Jaroslav Paur was born on the 25th of July 1918 in Dubí close to Kladno as the third son into the family of a work shift supervisor at Kladno mines. A student of Prof. Rotter at the Prague School of Applied Graphic Arts, he subsequently enrolled at the Ukrainian School of Arts in Prague (his tutor being Prof. Jan Ivan Kulc), and at a private school of painting of Miloš Malina, to eventually graduate from the Academy of Fine Arts in Prague. He obtained his degree from Prof. Jakub Obrovský's studio of painting at the Academy only after end the World War, in 1949.
In 1943, he married Ludmila Poláčková, a teacher (1920 – 2004); in 1945 a daughter named Markéta was born into the family which settled in Kladno, and in 1963 moved to Prague where Jaroslav Paur used the opportunity to take over Prof. Vratislav Nechleba's studio, in Americká Street No. 2 in Vinohrady, boasting a roof terrace overlooking the whole city.
Jaroslav Paur belongs to an artistic generation making their first appearance in mid-1940s. His early work was influenced by the expressionism of the period, reflecting with its fierce symbolism the occupation of Czechoslovakia and the grim atmosphere of the Second World War. In the 1940s he closed his early symbolist period creating a series of fantasy landscapes and a cycle named the Black Roses, and chose a more Civilist art approach in his treatments of fascism and the ironworks of Kladno, among other topics.
Soon after the end of the war, he left for an educational stay in Poland. The experience of bombed-out Warsaw brought him the inspiration for a cycle of paintings of the same name, created in 1947-1948, on the grounds of which he was appointed a Knight of the Order of Polonia Restituta in 1949. At the same time he became member of the Mánes Association of Fine Artists.
Following a short period in early 1950s in which he devoted himself to a lyric landscape painting, his work turned back to the existential subject matter of the city that was to become his characteristic expression. In the beginning, it showed poeticising civilist traits, later to be replaced by a more expressionist approach. He was strongly influenced by his numerous visits to Paris. In his paintings, the city as a specific urban unit progressively transforms through abstraction into a megalopolis of a solid homogeneous form, haunted by a solar or lunar disc above its low horizon. Paur's iconography is dominated by motifs of menhirs, satellites, crystals, druses, fragments of architecture, etc. A major influence was for him the science of astronomy, completed with his personal observations using an astronomical telescope. The city ceased to be a concrete space, and became a universal symbol of our civilisation, a cosmic vision. It was not only by coincidence that Paur's exposition at the Nová Síň Gallery in Prague in 1970 was introduced by a quotation of Albert Einstein: “The most beautiful experience we can have is the mysterious. It is the fundamental emotion that stands at the cradle of true art and true science.”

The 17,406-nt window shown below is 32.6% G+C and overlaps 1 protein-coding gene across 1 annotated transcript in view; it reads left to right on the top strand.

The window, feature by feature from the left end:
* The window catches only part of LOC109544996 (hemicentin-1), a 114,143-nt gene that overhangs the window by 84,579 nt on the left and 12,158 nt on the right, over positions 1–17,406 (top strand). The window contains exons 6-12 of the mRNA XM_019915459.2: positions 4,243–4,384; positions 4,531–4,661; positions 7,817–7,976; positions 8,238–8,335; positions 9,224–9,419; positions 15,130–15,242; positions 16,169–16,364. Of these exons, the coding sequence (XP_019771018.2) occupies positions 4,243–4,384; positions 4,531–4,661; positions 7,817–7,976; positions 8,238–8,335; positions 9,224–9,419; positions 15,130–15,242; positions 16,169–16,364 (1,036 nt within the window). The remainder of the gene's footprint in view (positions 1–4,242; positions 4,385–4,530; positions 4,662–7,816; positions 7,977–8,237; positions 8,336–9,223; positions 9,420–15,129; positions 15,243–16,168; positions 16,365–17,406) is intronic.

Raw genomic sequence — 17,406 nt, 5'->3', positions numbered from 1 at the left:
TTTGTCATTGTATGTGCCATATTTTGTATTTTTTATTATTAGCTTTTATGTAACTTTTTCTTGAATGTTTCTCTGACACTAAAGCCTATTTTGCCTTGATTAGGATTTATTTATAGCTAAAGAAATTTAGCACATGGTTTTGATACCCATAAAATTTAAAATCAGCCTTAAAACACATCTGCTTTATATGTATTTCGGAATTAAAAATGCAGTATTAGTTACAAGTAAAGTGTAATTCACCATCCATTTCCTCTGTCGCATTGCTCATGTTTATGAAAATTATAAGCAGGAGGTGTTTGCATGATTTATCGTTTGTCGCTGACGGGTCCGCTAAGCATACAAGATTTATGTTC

A characteristic trait of Jaroslav Paur's oeuvre is the use of an exceptionally sophisticated painting technique based on the mastery of a complex technological procedure. Its outcome is a pictural tissue woven from multiple coats of colour. The underlying layers are filtered through the topmost colour pastes, polished by numerous coats of glaze, and often broken in a graphic manner with a mesh of lines and scratches. Paur's canvases opalesce in rich hues of white, the intensity of which seems to radiate from its effulgent texture. His technical mastery reaches a perfection that is a guarantee of every painting being an aesthetically consummate and complete organism.
In 1968, Jaroslav Paur was awarded the title of an Artist of Merit.
Jaroslav Paur died on the 21st of December 1987 in Prague.
From texts by Jiří Padrta for Jaroslav Paur's artist monograph published by Nakladatelství československých výtvarných umělců in 1964, by Luboš Hlaváček from the catalogue for Jaroslav Paur's exhibition at the Nová Síň Gallery in Prague in 1970, and by Václav Formánek from the catalogue for Jaroslav Paur's exhibition at the Václav Špála Gallery in 1984 compiled by Terezie Zemánková.